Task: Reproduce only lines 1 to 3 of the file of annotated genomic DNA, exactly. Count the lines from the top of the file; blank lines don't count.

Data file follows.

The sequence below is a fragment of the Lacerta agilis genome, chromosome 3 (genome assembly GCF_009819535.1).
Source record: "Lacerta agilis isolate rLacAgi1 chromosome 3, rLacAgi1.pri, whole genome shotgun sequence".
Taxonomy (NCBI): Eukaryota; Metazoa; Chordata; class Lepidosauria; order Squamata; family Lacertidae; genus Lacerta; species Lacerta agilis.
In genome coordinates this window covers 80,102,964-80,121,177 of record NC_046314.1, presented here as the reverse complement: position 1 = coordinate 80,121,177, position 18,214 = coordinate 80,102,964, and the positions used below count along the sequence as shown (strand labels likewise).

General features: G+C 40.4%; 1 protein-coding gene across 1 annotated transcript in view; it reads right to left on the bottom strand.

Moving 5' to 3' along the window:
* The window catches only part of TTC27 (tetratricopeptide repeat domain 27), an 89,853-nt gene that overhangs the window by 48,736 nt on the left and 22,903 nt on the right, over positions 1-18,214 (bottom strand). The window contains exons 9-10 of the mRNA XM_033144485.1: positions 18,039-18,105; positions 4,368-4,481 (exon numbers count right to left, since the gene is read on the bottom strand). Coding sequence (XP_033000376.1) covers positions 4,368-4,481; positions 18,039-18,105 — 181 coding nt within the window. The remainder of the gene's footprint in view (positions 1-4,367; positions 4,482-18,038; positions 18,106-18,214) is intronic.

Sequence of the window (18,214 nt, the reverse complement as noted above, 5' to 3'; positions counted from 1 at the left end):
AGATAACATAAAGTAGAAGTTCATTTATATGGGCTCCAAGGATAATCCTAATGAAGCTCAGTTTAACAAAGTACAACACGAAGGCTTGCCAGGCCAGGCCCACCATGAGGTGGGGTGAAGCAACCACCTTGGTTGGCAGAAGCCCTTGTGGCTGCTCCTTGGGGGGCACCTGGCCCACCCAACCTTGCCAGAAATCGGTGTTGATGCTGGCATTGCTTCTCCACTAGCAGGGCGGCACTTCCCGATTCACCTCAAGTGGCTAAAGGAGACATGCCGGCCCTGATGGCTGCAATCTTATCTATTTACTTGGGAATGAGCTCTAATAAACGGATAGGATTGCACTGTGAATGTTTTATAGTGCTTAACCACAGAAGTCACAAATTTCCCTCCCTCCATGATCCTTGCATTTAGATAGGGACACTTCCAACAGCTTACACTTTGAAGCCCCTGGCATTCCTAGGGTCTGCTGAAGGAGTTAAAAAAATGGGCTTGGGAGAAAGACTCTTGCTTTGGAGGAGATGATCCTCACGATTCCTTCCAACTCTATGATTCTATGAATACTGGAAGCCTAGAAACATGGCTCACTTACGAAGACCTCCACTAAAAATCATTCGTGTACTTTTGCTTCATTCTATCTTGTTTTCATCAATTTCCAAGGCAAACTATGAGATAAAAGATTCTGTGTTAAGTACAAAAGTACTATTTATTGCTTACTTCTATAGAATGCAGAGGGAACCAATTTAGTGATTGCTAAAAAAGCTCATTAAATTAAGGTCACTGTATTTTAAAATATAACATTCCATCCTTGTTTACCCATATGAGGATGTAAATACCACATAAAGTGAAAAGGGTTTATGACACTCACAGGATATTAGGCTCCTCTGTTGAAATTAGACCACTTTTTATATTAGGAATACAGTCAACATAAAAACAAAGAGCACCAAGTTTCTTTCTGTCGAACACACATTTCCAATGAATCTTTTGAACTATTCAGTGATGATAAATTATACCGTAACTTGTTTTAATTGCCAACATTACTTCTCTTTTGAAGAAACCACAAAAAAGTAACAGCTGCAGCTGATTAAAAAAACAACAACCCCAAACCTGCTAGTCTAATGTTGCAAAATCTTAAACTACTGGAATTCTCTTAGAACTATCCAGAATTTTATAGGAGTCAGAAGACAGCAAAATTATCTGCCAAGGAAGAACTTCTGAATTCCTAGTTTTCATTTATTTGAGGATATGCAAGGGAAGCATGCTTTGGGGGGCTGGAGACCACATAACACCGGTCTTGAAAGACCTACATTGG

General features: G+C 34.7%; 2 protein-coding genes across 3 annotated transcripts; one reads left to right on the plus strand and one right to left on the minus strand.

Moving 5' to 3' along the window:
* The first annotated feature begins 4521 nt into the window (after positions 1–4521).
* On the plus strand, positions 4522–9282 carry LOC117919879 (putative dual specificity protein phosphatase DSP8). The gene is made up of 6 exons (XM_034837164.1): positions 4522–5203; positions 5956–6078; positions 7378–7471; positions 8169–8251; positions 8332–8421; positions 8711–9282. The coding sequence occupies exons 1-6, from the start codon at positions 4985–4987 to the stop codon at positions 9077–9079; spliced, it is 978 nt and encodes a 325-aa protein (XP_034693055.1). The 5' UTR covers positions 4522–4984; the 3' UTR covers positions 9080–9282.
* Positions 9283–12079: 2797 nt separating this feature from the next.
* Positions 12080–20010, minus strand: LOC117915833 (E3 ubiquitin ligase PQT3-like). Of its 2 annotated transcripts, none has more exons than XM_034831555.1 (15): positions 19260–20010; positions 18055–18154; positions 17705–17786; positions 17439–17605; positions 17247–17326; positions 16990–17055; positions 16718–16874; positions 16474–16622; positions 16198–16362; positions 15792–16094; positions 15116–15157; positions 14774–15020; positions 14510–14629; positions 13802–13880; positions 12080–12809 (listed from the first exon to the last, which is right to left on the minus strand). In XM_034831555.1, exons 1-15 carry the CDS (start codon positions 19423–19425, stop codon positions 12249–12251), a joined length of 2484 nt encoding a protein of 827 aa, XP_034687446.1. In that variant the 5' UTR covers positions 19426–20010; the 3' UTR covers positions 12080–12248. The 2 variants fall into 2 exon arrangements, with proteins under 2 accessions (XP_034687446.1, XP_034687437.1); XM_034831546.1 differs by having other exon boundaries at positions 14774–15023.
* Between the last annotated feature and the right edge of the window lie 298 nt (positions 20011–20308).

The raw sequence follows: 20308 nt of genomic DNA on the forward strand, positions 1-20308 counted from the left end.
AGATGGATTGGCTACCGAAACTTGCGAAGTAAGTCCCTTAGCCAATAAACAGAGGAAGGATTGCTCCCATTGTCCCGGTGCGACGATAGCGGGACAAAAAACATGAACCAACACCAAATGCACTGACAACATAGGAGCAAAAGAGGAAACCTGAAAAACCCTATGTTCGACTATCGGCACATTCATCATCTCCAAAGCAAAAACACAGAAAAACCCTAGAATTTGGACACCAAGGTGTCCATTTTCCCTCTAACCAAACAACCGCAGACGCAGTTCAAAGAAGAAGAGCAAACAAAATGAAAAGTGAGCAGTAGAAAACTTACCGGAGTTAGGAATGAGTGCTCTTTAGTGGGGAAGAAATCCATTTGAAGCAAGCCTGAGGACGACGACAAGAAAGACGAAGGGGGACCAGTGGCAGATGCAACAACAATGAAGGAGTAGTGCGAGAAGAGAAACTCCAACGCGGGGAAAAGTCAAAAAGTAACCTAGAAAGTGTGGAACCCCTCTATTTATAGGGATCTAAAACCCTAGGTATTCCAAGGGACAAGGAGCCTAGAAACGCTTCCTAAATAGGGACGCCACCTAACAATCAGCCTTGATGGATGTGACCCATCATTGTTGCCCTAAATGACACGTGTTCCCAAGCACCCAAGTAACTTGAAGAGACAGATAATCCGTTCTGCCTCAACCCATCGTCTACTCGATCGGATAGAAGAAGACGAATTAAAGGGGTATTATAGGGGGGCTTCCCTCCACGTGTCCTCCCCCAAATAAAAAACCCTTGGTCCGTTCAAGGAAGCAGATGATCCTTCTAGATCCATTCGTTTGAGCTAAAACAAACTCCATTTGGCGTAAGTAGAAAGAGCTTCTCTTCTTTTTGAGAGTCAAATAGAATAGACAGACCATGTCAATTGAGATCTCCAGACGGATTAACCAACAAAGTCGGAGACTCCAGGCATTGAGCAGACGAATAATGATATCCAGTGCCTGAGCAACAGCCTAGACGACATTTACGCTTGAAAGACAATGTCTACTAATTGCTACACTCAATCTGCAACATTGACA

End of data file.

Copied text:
The sequence below is a fragment of the Lacerta agilis genome, chromosome 3 (genome assembly GCF_009819535.1).
Source record: "Lacerta agilis isolate rLacAgi1 chromosome 3, rLacAgi1.pri, whole genome shotgun sequence".
Taxonomy (NCBI): Eukaryota; Metazoa; Chordata; class Lepidosauria; order Squamata; family Lacertidae; genus Lacerta; species Lacerta agilis.